Oct 2, 2014

Furniture Fit for the Kingdom

Furniture Fit for the Kingdom from This Is Our City on Vimeo . This video, by the very talented Nathan Clarke, just blows me away. My father is a woodworker, and I have some appreciation for how much skill it takes to produce the kind of furniture Harrison Higgins makes, but even if you’ve never picked up a hammer before it’s obvious that he is a seriously gifted craftsman. Even more impressive than his skills, however, is the attitude behind his work. Higgins speaks lovingly about the beauty inherent in wood, and how it can be brought out by the...Read more +
Sep 3, 2014

Legend of Cerro de la Plata

The holy grail of the Texas Hill Country rests somewhere on its far west region in land of a thousand springs. The three canyons area of the Llano, Nueces, and Frio Rivers serve as the focal point in the search for the lost treasure of Coronado. From the mid Eighteenth Century through the early Twentieth Century the stories of silver mines and Spanish treasure get tangled up with the hope for riches buried in the hills. By 1901 the riches Texans set their sights on turned to a black thick liquid. The Spindletop oilfield changed the treasure seekers’ hopes and...Read more +
Jun 23, 2014


Presumption robs us of knowledge. Recently, I came face-to-face with a piece of my own lack of knowledge in the form of presumption. For the better part of four decades a “totem pole” marked the entry to Comanche Outpost, the most primitive of the H. E. Butt Foundation Camps. I always resented the pole. It was totally out of place in the Southwest. Only the indigenous tribes of the Pacific Northwest carved totem poles, certainly not the Comanche people. It seemed to me a caricature of the “Indian” stereotype. The only significance the pole had for me was its location,...Read more +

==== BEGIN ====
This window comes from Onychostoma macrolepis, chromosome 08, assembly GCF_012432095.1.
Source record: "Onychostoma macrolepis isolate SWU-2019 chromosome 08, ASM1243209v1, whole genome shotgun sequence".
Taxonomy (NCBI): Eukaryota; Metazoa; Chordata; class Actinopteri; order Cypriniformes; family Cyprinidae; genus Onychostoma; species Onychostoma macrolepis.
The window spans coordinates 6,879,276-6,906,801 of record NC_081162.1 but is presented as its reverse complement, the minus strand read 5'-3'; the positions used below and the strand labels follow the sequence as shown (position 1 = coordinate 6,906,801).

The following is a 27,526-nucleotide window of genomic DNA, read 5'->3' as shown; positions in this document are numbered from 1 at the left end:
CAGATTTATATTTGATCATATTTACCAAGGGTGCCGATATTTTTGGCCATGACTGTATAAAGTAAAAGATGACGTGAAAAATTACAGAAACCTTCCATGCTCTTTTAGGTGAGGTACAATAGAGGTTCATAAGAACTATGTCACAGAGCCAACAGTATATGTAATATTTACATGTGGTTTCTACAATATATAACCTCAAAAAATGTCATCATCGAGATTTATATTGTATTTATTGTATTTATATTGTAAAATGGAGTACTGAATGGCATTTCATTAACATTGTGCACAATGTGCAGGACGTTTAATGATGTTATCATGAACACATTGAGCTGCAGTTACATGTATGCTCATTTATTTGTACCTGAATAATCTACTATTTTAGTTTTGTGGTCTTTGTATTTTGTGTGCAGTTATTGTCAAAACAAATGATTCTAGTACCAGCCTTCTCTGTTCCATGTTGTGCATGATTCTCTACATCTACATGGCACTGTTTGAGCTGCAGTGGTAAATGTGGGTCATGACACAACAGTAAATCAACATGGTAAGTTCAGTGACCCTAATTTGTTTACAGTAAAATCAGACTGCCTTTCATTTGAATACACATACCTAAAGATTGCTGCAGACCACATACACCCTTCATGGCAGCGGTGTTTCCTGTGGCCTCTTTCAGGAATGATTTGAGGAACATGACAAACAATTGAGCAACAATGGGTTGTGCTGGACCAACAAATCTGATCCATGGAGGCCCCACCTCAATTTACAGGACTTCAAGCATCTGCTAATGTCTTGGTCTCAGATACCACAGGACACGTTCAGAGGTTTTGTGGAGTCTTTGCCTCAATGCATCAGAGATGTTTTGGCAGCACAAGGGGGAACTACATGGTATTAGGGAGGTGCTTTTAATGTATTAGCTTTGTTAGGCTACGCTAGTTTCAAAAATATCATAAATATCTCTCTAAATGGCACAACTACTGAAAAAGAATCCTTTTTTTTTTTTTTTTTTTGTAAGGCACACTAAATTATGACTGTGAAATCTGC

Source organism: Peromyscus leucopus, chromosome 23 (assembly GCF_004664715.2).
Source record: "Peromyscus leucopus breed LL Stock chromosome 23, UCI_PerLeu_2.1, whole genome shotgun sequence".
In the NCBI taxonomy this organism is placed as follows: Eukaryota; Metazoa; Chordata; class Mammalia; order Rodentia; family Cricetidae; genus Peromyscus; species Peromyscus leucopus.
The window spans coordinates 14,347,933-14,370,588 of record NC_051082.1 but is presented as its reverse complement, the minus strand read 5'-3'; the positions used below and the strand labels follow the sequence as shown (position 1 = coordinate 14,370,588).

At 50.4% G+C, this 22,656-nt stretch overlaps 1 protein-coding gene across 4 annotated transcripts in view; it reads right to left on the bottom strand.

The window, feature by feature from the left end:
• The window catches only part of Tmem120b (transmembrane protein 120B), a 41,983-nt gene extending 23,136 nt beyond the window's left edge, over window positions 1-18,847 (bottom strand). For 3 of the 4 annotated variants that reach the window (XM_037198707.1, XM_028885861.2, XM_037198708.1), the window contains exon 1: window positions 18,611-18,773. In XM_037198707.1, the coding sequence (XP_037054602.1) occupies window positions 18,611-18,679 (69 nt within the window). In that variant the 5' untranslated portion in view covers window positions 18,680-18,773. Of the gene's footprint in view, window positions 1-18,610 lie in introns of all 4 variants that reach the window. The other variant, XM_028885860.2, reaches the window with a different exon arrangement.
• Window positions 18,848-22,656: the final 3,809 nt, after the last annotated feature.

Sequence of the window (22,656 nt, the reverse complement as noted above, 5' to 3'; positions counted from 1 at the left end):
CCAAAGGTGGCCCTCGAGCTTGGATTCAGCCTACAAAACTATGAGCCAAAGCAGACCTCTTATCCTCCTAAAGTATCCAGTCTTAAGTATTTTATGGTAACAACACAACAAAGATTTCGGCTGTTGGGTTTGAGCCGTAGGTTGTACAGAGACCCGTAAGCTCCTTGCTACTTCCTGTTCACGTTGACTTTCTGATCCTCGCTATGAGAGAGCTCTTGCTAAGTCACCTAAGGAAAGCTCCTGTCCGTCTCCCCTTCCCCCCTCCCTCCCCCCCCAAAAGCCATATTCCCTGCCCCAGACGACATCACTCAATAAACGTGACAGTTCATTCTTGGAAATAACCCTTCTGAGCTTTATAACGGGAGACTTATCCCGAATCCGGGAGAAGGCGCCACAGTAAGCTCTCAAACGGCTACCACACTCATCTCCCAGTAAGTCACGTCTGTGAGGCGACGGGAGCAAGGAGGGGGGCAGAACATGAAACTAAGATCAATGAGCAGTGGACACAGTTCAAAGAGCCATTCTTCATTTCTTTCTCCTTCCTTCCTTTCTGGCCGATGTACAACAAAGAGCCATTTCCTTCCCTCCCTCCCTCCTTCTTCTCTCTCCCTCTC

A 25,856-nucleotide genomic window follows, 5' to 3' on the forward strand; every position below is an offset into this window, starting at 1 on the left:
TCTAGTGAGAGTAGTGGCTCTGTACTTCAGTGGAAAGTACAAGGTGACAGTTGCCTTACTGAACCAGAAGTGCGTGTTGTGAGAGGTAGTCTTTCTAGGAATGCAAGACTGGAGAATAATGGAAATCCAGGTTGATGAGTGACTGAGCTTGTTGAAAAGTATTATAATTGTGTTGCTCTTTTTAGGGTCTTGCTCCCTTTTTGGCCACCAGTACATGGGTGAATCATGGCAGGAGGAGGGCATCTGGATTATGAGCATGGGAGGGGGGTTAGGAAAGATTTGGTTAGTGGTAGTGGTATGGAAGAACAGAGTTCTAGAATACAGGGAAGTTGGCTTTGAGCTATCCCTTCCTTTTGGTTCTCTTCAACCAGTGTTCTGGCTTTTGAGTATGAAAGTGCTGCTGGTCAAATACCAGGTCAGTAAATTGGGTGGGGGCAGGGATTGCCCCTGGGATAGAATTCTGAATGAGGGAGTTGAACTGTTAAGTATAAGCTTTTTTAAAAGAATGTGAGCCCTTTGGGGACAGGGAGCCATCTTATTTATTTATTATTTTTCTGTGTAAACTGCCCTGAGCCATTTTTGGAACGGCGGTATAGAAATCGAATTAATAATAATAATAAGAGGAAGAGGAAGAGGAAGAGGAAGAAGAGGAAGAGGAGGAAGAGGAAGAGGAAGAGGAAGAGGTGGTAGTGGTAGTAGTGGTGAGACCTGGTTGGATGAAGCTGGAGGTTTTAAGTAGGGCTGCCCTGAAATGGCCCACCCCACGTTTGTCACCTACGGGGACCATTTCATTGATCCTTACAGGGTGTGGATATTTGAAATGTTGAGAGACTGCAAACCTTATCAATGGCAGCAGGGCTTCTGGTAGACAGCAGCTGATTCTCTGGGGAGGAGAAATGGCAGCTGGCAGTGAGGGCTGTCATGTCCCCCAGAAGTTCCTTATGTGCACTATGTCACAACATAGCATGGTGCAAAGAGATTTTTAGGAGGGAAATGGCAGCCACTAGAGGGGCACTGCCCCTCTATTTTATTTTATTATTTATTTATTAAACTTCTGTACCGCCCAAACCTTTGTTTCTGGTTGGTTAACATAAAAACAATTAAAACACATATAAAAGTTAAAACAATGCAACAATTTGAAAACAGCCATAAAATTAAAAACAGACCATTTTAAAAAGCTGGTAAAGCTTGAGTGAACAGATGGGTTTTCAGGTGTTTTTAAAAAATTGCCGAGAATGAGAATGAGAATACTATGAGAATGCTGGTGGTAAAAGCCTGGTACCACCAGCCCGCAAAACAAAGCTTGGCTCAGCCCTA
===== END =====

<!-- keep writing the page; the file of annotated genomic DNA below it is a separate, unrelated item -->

Apr 25, 2013

Humility Has Two Faces

Humility has two-faces. Beware of the voices you hear saying, “You have to stay humble.” Or, “We’re just trying to be humble in our success.” Even, “I’m feeling humbled by this opportunity.” These expressions of “humility” reduce the word to some feigned modesty or even true modesty but not the essence of humility’s meaning. The English word “humble,” humility’s root, carries with it the original meaning of being lowly but also a modified sense of lowliness we call modesty. We are gradually changing the meaning of the word humility. No longer does the word connote a crawling on the ground...Read more +
Apr 4, 2013

On Promised Lands

I’ve been praying about some promises lately—things I haven’t seen yet. I’ve said things like, “I know God is going to do it,” and “He said it, so it will happen,” and “I’m just going to wait right here and trust Him to do it when He’s ready.” But yesterday during my quiet time, God convicted me of that. And I realized I’ve been going about things all wrong. In fact, I haven’t been going at all. I’ve been sitting, praying in future tense for things that are now. I’ve always heard it said that if God said it, it...Read more +